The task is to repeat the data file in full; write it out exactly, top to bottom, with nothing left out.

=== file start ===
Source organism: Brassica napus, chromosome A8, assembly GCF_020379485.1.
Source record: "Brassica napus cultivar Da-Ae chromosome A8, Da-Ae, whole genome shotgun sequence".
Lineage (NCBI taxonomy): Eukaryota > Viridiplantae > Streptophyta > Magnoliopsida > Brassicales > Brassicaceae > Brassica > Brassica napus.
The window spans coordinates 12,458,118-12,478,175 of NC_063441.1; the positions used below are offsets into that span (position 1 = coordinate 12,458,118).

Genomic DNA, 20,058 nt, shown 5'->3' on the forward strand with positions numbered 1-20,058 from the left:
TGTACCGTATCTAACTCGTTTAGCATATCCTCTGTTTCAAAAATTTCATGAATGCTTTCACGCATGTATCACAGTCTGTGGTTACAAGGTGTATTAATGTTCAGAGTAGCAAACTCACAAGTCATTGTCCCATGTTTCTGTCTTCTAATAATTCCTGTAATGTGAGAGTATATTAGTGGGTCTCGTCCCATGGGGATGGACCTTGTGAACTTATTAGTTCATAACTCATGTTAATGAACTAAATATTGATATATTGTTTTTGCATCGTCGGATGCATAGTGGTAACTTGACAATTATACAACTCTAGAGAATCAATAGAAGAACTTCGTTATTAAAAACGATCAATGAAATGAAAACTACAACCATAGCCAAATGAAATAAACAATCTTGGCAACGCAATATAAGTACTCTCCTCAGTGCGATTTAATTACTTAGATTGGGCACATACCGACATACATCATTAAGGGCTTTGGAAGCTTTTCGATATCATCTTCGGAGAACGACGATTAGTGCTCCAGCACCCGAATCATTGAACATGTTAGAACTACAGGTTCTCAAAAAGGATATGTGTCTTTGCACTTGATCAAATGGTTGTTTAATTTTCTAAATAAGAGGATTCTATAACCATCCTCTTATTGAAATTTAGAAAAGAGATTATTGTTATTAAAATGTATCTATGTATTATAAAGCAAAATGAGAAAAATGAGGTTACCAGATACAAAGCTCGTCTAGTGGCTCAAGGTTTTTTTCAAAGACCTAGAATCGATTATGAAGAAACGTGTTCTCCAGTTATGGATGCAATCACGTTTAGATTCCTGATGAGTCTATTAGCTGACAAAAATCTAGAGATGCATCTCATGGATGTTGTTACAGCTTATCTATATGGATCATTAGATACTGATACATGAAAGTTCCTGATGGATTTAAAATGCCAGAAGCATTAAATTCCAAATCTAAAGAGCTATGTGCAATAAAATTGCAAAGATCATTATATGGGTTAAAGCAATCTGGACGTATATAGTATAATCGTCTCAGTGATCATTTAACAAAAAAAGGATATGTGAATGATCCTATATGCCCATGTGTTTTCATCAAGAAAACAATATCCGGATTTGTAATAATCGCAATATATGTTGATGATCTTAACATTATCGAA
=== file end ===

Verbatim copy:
Source organism: Brassica napus, chromosome A8, assembly GCF_020379485.1.
Source record: "Brassica napus cultivar Da-Ae chromosome A8, Da-Ae, whole genome shotgun sequence".
Lineage (NCBI taxonomy): Eukaryota > Viridiplantae > Streptophyta > Magnoliopsida > Brassicales > Brassicaceae > Brassica > Brassica napus.
The window spans coordinates 12,458,118-12,478,175 of NC_063441.1; the positions used below are offsets into that span (position 1 = coordinate 12,458,118).

Genomic DNA, 20,058 nt, shown 5'->3' on the forward strand with positions numbered 1-20,058 from the left:
TGTACCGTATCTAACTCGTTTAGCATATCCTCTGTTTCAAAAATTTCATGAATGCTTTCACGCATGTATCACAGTCTGTGGTTACAAGGTGTATTAATGTTCAGAGTAGCAAACTCACAAGTCATTGTCCCATGTTTCTGTCTTCTAATAATTCCTGTAATGTGAGAGTATATTAGTGGGTCTCGTCCCATGGGGATGGACCTTGTGAACTTATTAGTTCATAACTCATGTTAATGAACTAAATATTGATATATTGTTTTTGCATCGTCGGATGCATAGTGGTAACTTGACAATTATACAACTCTAGAGAATCAATAGAAGAACTTCGTTATTAAAAACGATCAATGAAATGAAAACTACAACCATAGCCAAATGAAATAAACAATCTTGGCAACGCAATATAAGTACTCTCCTCAGTGCGATTTAATTACTTAGATTGGGCACATACCGACATACATCATTAAGGGCTTTGGAAGCTTTTCGATATCATCTTCGGAGAACGACGATTAGTGCTCCAGCACCCGAATCATTGAACATGTTAGAACTACAGGTTCTCAAAAAGGATATGTGTCTTTGCACTTGATCAAATGGTTGTTTAATTTTCTAAATAAGAGGATTCTATAACCATCCTCTTATTGAAATTTAGAAAAGAGATTATTGTTATTAAAATGTATCTATGTATTATAAAGCAAAATGAGAAAAATGAGGTTACCAGATACAAAGCTCGTCTAGTGGCTCAAGGTTTTTTTCAAAGACCTAGAATCGATTATGAAGAAACGTGTTCTCCAGTTATGGATGCAATCACGTTTAGATTCCTGATGAGTCTATTAGCTGACAAAAATCTAGAGATGCATCTCATGGATGTTGTTACAGCTTATCTATATGGATCATTAGATACTGATACATGAAAGTTCCTGATGGATTTAAAATGCCAGAAGCATTAAATTCCAAATCTAAAGAGCTATGTGCAATAAAATTGCAAAGATCATTATATGGGTTAAAGCAATCTGGACGTATATAGTATAATCGTCTCAGTGATCATTTAACAAAAAAAGGATATGTGAATGATCCTATATGCCCATGTGTTTTCATCAAGAAAACAATATCCGGATTTGTAATAATCGCAATATATGTTGATGATCTTAACATTATCGAA